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Brazil’s alternative raw materials use among best in world

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World Cement,

Brazilian cement giant Votorantim Cimentos notes that the proportion of alternative raw materials used in Brazilian cement is one of the best in the world, according to data from the Brazilian construction industry association SNIC. In 2013, 91% of all the cement commercialised in Brazil had some additive in addition to the clinker derived from limestone used in cement production.

“Brazil has one of the highest clinker substitution rates in the world and this is due to industry research and the development of technologies to incorporate natural substitutes and even steel industry dejects into cement manufacture,” says Edvaldo Rabelo, Executive Director of Energy, Sustainability and Safety for Votorantim Cimentos. “The addition of alternative raw materials ensures a product as strong and durable as cement made with pure clinker and generates gains, such as reductions in gas emissions, water consumption and the burning of fossil fuels in the production process,” he explains.

The company’s plant in Porto Velho (Rondônia) is an example of this, as it is considered a model in climate change initiatives. In operation since 2009, the unit also saw alternative raw materials as a means of reducing operational costs. The plant is located in the north of Brazil, where there is a lack of limestone for clinker production and the high cost of transporting it from other mines is prohibitive. “This led us to think about producing calcined clay pozzolan at the plant and increasing the proportion of substitutes,” explains Votorantim Cimentos Research and Development manager, Silvia Vieira, who has a PhD in Geology. “After research, the involvement of scientists to establish technical specifications and diverse tests, we developed our own furnace for producing the material.”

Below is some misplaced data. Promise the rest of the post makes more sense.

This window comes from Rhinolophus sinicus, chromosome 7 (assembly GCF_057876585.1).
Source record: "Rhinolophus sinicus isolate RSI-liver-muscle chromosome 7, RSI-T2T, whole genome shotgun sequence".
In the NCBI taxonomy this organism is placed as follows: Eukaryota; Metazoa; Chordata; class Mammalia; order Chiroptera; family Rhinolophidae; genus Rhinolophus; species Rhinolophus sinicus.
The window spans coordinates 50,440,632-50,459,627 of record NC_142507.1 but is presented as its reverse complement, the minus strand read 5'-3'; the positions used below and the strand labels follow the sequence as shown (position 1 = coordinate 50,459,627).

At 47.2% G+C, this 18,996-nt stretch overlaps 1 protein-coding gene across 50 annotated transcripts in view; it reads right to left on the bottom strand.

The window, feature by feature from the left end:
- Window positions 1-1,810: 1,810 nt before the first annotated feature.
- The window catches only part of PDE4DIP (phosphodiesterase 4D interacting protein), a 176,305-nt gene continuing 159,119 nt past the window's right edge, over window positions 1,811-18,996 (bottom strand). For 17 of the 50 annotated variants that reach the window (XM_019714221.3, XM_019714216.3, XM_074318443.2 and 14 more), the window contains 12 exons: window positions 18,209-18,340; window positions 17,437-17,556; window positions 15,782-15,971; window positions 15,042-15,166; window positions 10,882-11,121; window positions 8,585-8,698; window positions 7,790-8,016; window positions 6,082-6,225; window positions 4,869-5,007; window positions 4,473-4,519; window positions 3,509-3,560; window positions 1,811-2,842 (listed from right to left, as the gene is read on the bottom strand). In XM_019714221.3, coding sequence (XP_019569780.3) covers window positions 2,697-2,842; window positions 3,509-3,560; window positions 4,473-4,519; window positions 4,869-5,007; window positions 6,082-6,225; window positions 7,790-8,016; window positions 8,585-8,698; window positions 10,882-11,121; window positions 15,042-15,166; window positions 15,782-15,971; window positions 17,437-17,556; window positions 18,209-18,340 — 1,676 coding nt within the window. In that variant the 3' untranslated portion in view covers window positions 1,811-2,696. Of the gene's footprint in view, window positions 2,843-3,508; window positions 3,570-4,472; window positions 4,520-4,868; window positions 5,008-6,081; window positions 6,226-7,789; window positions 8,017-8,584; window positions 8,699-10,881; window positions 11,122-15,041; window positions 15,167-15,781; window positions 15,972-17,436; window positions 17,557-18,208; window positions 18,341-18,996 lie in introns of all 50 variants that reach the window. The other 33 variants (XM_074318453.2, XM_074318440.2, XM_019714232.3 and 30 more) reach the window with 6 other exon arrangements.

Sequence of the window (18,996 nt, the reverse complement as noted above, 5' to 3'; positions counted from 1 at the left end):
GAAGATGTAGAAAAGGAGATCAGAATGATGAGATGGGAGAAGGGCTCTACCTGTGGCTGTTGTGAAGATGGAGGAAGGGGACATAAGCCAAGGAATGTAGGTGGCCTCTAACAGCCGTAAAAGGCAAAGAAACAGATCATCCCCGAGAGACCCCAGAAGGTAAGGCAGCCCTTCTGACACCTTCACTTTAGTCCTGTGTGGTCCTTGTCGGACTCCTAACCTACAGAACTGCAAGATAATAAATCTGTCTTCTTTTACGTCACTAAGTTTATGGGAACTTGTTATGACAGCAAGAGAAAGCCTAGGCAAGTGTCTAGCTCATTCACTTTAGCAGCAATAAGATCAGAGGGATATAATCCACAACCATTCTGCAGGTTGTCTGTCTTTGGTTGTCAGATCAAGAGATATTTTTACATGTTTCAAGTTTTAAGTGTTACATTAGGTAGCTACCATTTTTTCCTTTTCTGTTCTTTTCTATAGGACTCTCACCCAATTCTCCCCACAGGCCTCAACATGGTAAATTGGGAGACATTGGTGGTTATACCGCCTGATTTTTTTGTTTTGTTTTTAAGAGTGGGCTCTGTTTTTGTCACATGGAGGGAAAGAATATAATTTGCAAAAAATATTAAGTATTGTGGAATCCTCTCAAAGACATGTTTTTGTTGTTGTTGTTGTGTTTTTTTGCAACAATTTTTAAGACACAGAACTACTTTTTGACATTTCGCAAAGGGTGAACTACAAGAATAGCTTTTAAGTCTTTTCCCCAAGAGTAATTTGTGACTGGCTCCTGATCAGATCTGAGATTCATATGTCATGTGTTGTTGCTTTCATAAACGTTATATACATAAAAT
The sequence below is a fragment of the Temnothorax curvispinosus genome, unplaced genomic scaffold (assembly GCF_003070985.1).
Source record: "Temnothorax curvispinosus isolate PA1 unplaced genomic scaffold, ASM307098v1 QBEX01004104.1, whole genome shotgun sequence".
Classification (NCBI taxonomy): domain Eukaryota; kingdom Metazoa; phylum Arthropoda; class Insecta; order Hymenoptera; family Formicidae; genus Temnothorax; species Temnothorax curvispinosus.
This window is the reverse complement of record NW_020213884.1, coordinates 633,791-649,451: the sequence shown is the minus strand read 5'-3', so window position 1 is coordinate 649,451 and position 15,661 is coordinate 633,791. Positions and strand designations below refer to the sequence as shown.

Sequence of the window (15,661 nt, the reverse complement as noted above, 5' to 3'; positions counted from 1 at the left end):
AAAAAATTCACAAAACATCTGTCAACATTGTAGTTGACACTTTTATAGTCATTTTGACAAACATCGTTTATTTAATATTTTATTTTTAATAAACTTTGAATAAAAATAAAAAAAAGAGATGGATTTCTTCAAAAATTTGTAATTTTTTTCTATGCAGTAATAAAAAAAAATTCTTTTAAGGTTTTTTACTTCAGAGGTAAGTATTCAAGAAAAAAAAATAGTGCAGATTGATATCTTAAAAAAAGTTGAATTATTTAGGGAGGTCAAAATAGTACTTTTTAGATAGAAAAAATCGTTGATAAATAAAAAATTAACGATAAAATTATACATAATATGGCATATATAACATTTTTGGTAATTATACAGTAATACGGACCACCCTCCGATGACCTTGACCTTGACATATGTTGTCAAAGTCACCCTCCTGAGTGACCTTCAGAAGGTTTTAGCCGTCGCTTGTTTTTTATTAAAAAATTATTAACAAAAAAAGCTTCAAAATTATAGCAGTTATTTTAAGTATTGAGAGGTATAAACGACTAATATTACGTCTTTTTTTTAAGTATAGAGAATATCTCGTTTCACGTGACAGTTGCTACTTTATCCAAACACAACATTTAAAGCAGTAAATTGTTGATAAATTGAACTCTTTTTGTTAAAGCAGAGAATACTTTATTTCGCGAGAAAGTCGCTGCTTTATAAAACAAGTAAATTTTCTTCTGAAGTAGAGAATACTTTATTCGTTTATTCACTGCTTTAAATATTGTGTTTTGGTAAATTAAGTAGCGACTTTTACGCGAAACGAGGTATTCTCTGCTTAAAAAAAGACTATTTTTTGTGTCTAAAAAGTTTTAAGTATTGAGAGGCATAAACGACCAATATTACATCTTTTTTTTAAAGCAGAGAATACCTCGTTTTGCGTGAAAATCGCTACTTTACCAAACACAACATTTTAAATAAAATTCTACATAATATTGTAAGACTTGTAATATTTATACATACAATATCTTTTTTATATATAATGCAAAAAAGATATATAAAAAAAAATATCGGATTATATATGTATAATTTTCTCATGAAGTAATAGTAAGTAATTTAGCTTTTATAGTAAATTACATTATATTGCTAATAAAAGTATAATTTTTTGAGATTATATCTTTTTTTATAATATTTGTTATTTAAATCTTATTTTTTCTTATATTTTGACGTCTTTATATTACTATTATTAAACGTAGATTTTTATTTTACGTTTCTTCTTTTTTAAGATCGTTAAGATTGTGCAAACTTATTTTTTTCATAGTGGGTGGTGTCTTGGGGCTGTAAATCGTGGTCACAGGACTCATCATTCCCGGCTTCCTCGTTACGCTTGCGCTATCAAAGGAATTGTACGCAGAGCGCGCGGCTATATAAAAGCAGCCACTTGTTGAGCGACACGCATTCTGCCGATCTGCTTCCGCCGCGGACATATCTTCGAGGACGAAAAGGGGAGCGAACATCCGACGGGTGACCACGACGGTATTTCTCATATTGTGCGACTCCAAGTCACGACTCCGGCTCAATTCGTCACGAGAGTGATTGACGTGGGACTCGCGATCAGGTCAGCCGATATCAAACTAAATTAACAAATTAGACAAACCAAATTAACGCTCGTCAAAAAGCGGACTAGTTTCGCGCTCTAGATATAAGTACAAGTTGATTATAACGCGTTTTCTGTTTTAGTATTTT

The construction of the Porto Velho unit consumed an investment of R$176 million and 1.6 million man/hours of labour. “The investment was very similar to what would be spent on a regular plant, but this unit is superior in eco-efficiency. Our emissions are half those of a regular plant, we spend 35% less energy and consume 40% less water than a conventional factory that produces cement without additives,” Silvia concludes.

Votorantim Cimentos will present the Porto Velho case and its sustainable initiatives at the 2015 CBI Brazil & Latin America Congress, which is taking place this week at the Hotel InterContinental in São Paulo. Edvaldo Rabelo, Global Executive Director of Votorantim Cimentos, talked about the company's sustainability policies on the first day. Silvia Vieira, Research and Development Manager, will comment on the addition of sustainable materials in cement production on the second day of the event.

At the Congress, the Porto Velho plant also received the 2nd annual Dr. Clemente Greco Award for the best project within the cement and lime sector, due to its high eco-efficiency ratings.

Adapted from press release by

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